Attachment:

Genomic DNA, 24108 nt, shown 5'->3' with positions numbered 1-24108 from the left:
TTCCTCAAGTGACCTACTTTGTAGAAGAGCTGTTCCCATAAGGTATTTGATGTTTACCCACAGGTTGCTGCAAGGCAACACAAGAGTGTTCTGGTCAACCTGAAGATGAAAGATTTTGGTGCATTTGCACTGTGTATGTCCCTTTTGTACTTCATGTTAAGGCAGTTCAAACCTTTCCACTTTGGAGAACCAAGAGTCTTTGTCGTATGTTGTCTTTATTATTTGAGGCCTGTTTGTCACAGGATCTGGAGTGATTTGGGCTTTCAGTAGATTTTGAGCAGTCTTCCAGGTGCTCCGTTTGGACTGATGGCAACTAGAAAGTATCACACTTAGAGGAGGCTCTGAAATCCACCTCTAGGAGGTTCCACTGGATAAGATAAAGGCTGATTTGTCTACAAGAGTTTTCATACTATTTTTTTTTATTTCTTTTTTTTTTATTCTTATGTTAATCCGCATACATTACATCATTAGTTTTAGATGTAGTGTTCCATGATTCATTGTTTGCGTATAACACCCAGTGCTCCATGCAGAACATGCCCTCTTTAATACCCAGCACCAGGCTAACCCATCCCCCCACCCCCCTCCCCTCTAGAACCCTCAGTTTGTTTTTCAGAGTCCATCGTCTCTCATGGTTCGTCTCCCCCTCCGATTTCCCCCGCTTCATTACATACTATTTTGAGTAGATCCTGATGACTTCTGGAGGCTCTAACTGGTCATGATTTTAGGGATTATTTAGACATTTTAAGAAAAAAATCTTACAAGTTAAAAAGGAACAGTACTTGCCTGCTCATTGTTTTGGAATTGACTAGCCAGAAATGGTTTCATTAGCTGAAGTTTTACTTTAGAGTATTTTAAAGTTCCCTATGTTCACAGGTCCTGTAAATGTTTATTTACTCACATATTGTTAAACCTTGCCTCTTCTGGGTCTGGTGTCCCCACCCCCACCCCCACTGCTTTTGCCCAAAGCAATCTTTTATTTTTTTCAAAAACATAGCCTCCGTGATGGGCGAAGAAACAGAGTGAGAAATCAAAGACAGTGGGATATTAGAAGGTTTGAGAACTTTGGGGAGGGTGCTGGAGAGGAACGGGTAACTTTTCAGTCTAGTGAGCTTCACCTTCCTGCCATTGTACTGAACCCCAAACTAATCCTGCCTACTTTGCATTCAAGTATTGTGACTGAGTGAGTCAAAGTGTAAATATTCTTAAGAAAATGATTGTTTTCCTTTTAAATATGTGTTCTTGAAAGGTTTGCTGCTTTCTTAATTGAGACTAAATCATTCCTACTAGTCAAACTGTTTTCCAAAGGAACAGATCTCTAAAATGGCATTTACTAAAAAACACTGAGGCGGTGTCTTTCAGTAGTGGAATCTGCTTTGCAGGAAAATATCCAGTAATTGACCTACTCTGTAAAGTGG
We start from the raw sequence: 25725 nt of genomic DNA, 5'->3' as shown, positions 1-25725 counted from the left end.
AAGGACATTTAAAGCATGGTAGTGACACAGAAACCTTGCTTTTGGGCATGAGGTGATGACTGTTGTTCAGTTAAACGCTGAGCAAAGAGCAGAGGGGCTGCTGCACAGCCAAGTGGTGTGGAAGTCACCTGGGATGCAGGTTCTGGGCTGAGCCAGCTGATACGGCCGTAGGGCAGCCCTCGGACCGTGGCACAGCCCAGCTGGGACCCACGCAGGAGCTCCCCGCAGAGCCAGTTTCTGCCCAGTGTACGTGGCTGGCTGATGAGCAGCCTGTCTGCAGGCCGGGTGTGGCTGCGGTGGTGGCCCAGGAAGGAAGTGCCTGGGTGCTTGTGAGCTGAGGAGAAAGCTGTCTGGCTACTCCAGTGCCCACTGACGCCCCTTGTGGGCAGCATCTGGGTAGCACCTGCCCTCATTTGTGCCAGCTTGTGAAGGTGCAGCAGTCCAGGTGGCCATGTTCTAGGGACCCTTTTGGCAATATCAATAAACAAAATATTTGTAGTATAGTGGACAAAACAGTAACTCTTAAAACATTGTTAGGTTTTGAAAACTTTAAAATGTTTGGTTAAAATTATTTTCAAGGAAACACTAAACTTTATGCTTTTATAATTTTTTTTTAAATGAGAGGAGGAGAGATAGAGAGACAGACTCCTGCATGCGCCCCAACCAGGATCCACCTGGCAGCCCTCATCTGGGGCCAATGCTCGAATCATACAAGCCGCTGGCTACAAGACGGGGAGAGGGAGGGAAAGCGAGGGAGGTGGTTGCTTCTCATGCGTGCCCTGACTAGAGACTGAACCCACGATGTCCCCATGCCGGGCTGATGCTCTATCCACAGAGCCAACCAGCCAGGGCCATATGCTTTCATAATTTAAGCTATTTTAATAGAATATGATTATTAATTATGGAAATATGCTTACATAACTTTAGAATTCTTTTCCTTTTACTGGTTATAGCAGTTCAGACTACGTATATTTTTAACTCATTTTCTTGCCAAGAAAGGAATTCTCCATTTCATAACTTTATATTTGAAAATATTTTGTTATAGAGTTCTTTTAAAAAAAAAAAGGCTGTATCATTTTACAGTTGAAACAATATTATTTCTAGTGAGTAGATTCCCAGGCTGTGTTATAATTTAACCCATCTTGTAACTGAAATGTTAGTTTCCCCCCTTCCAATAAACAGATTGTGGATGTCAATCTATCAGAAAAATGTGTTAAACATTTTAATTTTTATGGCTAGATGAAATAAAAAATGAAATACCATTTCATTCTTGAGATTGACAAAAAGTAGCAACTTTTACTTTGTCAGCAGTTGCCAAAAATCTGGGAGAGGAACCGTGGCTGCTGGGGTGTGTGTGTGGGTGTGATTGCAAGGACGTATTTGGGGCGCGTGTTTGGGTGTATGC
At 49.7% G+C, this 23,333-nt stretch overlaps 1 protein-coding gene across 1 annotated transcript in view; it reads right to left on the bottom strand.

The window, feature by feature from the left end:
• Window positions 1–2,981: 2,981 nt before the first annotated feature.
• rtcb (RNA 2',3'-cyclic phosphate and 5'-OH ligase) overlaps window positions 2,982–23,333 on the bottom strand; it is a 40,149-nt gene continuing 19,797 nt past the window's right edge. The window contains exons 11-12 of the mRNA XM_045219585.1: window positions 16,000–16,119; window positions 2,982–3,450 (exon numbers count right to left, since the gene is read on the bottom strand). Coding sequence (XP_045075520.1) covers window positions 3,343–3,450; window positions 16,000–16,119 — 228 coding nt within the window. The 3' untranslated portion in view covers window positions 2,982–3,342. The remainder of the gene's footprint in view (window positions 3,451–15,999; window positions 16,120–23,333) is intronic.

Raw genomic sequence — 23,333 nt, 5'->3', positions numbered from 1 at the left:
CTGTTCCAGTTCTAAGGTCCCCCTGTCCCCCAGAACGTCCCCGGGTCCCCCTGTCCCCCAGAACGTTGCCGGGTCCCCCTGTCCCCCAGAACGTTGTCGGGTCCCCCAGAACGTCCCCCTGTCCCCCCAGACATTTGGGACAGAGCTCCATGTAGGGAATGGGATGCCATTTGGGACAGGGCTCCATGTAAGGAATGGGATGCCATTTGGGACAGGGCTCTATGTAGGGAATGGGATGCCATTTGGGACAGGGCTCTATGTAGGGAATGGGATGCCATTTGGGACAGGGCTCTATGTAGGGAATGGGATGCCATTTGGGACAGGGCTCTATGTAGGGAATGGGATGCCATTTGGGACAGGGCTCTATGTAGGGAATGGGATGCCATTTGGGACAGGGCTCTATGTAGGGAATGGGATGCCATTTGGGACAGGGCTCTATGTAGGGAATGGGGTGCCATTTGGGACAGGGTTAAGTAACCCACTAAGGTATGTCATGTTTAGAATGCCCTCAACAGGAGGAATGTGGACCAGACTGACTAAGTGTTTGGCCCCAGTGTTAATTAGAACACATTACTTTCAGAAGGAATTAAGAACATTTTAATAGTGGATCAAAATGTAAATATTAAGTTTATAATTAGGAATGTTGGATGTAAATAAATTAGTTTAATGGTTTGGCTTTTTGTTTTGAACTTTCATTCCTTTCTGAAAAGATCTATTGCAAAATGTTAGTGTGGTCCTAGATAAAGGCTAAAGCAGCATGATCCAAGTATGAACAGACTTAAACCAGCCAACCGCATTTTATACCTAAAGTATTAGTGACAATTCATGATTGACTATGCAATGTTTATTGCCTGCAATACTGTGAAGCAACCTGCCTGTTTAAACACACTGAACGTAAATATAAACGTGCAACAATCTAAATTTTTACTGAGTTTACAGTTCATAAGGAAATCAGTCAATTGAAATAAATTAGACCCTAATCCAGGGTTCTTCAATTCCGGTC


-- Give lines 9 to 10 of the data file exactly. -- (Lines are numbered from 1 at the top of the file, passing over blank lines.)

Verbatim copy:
Raw genomic sequence — 23,333 nt, 5'->3', positions numbered from 1 at the left:
CTGTTCCAGTTCTAAGGTCCCCCTGTCCCCCAGAACGTCCCCGGGTCCCCCTGTCCCCCAGAACGTTGCCGGGTCCCCCTGTCCCCCAGAACGTTGTCGGGTCCCCCAGAACGTCCCCCTGTCCCCCCAGACATTTGGGACAGAGCTCCATGTAGGGAATGGGATGCCATTTGGGACAGGGCTCCATGTAAGGAATGGGATGCCATTTGGGACAGGGCTCTATGTAGGGAATGGGATGCCATTTGGGACAGGGCTCTATGTAGGGAATGGGATGCCATTTGGGACAGGGCTCTATGTAGGGAATGGGATGCCATTTGGGACAGGGCTCTATGTAGGGAATGGGATGCCATTTGGGACAGGGCTCTATGTAGGGAATGGGATGCCATTTGGGACAGGGCTCTATGTAGGGAATGGGATGCCATTTGGGACAGGGCTCTATGTAGGGAATGGGGTGCCATTTGGGACAGGGTTAAGTAACCCACTAAGGTATGTCATGTTTAGAATGCCCTCAACAGGAGGAATGTGGACCAGACTGACTAAGTGTTTGGCCCCAGTGTTAATTAGAACACATTACTTTCAGAAGGAATTAAGAACATTTTAATAGTGGATCAAAATGTAAATATTAAGTTTATAATTAGGAATGTTGGATGTAAATAAATTAGTTTAATGGTTTGGCTTTTTGTTTTGAACTTTCATTCCTTTCTGAAAAGATCTATTGCAAAATGTTAGTGTGGTCCTAGATAAAGGCTAAAGCAGCATGATCCAAGTATGAACAGACTTAAACCAGCCAACCGCATTTTATACCTAAAGTATTAGTGACAATTCATGATTGACTATGCAATGTTTATTGCCTGCAATACTGTGAAGCAACCTGCCTGTTTAAACACACTGAACGTAAATATAAACGTGCAACAATCTAAATTTTTACTGAGTTTACAGTTCATAAGGAAATCAGTCAATTGAAATAAATTAGACCCTAATCCAGGGTTCTTCAATTCCGGTC